A MOTHER who sued a hospital for €4.5m over complications during the birth of her son has called for greater transparency between hospital staff and patients.
Michelle Fitzpatrick, whose son Paul was starved of oxygen for half an hour during birth and left with severe brain damage, said the system should be more open when procedures go drastically wrong.
Her calls are to be echoed at a conference this week in which a potential obligation for 'duty of candour' among health professionals will be debated.
Paul's parents Michelle and Paul Fitzpatrick found themselves locked in a legal battle lasting a record 59 days, over nearly six years, to find out exactly what went wrong during their son's birth.
Paul, who was born on St Stephen's Day in 2001, sued the National Maternity Hospital through his mother and won, although due to the terms of the settlement Holles Street gave no admission of liability.
The judge said Paul (8) would not have been disabled only for the "substandard and negligent" management of his birth. Michelle said her family was kept completely in the dark. "It's not the life that he was supposed to have. His life was taken away from him by that hospital," she said.
"It's hard and everything is a struggle. He can't do anything on his own; he has severe brain damage."
The middle child of five, Paul has cerebral palsy and requires constant care, a central reason for the extent of the financial settlement.
"I went into labour on Christmas Day. We had no clue that anything was going wrong with the labour; no one was saying anything," said Michelle.
"We thought everything was fine but when Paul was born it was the first time I knew something was wrong because they carried him over to the other side of the room and they were there for about 15 minutes. We were being ignored and didn't know what was going on.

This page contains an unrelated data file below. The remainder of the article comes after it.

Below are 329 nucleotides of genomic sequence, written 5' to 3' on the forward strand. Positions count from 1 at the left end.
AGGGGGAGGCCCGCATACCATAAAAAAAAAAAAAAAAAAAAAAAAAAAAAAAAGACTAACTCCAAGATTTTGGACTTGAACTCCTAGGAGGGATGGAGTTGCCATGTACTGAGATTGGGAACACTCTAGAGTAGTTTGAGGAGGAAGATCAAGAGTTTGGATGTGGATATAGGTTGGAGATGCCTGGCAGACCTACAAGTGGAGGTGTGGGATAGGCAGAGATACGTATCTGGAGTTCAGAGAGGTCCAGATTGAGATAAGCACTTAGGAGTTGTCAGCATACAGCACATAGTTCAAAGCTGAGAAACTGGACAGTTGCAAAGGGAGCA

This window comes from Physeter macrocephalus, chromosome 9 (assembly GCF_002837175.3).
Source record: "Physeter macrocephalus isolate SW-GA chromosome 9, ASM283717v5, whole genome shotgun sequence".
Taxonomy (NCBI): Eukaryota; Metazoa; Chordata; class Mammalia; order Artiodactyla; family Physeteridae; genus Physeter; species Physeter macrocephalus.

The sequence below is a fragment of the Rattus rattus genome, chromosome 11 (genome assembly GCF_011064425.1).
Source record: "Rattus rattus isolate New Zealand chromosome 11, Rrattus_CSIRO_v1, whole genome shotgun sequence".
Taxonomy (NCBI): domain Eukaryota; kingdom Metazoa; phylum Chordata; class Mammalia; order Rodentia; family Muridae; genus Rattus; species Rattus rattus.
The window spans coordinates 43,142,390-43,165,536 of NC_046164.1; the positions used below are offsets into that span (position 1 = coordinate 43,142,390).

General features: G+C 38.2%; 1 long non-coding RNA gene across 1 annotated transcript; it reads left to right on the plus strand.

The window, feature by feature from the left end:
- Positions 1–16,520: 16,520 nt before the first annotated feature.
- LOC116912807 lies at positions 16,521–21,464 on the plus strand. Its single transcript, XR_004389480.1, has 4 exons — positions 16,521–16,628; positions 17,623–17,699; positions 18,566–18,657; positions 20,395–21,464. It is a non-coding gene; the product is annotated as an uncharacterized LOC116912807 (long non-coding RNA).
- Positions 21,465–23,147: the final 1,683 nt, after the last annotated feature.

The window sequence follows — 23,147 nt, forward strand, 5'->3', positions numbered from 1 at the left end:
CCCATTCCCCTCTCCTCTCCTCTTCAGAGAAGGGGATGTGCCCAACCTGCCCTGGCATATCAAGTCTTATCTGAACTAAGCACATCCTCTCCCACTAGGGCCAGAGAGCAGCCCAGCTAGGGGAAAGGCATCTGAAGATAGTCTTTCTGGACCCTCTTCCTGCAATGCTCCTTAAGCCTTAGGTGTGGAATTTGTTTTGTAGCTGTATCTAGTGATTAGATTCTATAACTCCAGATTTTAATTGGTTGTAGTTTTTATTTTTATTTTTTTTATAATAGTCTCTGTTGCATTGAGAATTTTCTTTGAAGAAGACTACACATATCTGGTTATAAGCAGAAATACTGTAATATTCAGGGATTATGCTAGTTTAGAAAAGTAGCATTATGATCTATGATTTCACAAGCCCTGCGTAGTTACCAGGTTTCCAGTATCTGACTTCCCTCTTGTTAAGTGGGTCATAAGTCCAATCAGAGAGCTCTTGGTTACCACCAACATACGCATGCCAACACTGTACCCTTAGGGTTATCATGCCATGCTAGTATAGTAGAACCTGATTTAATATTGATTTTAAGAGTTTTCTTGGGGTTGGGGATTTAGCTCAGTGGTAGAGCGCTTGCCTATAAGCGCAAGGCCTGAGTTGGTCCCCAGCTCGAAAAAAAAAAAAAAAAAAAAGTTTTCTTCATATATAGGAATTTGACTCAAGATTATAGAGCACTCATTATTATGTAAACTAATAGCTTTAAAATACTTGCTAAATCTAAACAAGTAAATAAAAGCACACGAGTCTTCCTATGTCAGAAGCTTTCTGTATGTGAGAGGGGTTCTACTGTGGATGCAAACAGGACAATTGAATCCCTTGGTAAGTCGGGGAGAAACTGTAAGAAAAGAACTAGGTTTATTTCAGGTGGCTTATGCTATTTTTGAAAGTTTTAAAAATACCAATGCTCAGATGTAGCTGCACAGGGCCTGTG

"I was shouting across the room saying is everything okay and I was ignored. I only found out that they were trying to resuscitate him during the court case. We didn't know he was practically dead until the court case."
Three public swimming pools slated for closure cost twice as much to run as private sector pools, it has emerged.
Last week moves to shut pools in Crumlin, Coolock and Sean MacDermott Street, all in Dublin, by August were met with vigorous local protests.
Dublin City Council took the decision because it does not have the money to run the facilities, although this was widely criticised by elected officials.
Cllr Jim O'Callaghan pointed out that income generated by the pools was less than that of similar private operations, yet the cost of running them was considerably higher.
"At the time when the pools needed a doctor, the city council called in an undertaker," he said.
During a meeting of a sub-group to consider the future of the pools, O'Callaghan said he and other elected members were given information on the cost of the facilities compared to other private operations.
"The running costs of the three Dublin City Council pools exceeded these running costs by between 30 and 106%, excluding wage costs," he said.
"Further, the income received by these private pools grossly exceeded that of the three pools in question."
He said that no effort had been made to reduce running costs, particularly the €85,000 annual lease on the Coolock pool.
"The decision to close the pools was made without proper consideration being given at meetings of the sub-group to whether savings in the budget could be achieved elsewhere," he said. "The pools in question are in areas where people, particularly children, struggle economically. The fact that they are loss makers is not a compelling reason to have them closed."